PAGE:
Cruise

U by Uniworld River Cruise diary day nine: Vienna

John Bastick

Parked smack in the middle of town, U by Uniworld’s A ship makes the perfect launching pad for a day’s exploring – and sadly the last of my trip – of the truly eye-popping city of Vienna, home to Mozart, Beethoven and the famed schnitzel that bears its name.

The locals pronounce Vienna “Wien”, the Roman word for wine (as a small tidbit I picked up from a fellow passenger).

U by Uniworld provides a fantastic guided tour option for visitors to the city (like it does at all its ports), however, this time I prefer the solo traveller option.

I hadn’t visited Vienna since my notably uncultured backpacking days some 20 years ago and had forgotten how jaw-droppingly mesmerising the city actually is. It almost requires a trip to the chiropractor your neck is craning so hard at the sites and architecture that almost beggars belief.

St. Stephen's Cathedral, Vienna, Austria

Ironically, I almost “met my maker” on my last visit 20 years ago when I inadvertently stepped out in front of one of Vienna’s trams that silently sweep up on you at great pace. And as history would have it, I almost got collected again this time around. So, as a word of friendly advice, watch the trams.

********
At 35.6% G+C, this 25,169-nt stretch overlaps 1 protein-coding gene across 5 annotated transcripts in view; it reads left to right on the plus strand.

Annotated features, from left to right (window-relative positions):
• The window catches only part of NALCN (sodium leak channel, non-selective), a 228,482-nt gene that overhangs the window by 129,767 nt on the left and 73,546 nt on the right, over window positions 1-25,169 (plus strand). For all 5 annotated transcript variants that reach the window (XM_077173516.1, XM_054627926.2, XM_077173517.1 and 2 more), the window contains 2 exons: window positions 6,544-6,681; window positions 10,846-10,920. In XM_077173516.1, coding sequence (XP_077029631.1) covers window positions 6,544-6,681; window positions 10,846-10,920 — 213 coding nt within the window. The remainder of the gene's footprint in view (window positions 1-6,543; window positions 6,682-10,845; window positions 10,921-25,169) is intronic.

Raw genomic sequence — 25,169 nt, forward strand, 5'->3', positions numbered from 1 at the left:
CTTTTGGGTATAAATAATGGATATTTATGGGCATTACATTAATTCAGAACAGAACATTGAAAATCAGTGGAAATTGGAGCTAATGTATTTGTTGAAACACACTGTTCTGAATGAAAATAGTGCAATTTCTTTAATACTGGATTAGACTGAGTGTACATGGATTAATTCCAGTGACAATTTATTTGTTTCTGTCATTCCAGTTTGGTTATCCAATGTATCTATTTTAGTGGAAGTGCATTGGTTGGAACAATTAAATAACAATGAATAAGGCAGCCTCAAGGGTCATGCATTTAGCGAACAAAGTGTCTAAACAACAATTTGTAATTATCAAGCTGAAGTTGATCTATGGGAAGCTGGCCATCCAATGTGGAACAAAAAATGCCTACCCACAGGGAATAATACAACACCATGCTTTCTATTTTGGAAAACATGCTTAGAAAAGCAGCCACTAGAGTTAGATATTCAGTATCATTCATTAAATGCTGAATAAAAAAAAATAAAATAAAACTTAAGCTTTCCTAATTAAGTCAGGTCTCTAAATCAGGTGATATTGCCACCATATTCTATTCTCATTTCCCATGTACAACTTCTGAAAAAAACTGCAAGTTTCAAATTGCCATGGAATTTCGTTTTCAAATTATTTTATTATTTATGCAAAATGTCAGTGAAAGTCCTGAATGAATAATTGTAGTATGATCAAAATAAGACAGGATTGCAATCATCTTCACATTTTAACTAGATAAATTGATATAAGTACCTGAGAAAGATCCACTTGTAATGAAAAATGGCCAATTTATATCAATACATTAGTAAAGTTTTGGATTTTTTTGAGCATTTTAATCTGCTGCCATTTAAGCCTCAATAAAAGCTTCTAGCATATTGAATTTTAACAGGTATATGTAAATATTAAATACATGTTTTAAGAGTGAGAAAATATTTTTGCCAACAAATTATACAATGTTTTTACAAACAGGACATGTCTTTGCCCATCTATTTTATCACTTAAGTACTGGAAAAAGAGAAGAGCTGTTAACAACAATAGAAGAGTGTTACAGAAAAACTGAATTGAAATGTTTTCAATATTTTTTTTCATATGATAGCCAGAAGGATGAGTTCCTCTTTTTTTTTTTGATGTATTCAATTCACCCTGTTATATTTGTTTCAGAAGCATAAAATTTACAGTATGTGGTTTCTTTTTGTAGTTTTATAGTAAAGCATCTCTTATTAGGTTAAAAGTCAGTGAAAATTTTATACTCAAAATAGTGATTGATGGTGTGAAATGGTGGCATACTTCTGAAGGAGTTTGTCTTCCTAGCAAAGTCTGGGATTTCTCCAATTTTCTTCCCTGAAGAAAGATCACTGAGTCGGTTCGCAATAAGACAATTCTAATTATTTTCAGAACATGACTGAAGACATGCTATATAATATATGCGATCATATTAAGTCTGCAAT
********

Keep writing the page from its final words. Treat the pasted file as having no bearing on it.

There’s so much to see and do in the city – particularly if you’re contemplating a mandatory evening orchestra or ballet concert – Vienna really does need two (even three) days to really appreciate it.

Also, if you don’t want to simply wander about looking at pretty buildings, a guided tour can really enhance the experience, particularly if you’re interested in the amazing history. Alternatively, the tourist information office just off Kartner Strasse proved excellent for a stack of free information and quality maps.

Monument of Austrian composer Strauss II, in Stadtpark at gold romantic autumn - City Park, Vienna, Austria

Start your tour at the city’s landmark, the phenomenal 13th century St Stephen’s Cathedral (you can’t miss the 140-metre spire) and just lose yourself from there.

There’s also plenty of chocolate stores, pretzel vendors and schnitzel restaurants to fill a hungry tourist’s belly. Venture a little way off the tourist centre and you can typically pick-up a soup entree, schnitzel and potato salad for around the seven Euro mark (about $10 Australian). Oddly, there’s also an Australian-themed bar directly opposite the tourist office if you’re homesick for a VB.

Sadly, due to an early flight back to Sydney I need to bid Vienna an all too early “grüss gott” (that’s goodbye in Austrian) and head back to U by Uniworld’s A for the packing and trip back to the airport.

Still, the voyage proved an absolute delight of scenic cruising, wonderful people and staff, and fantastic memories. Never more so than I didn’t get killed by a Viennese tram.



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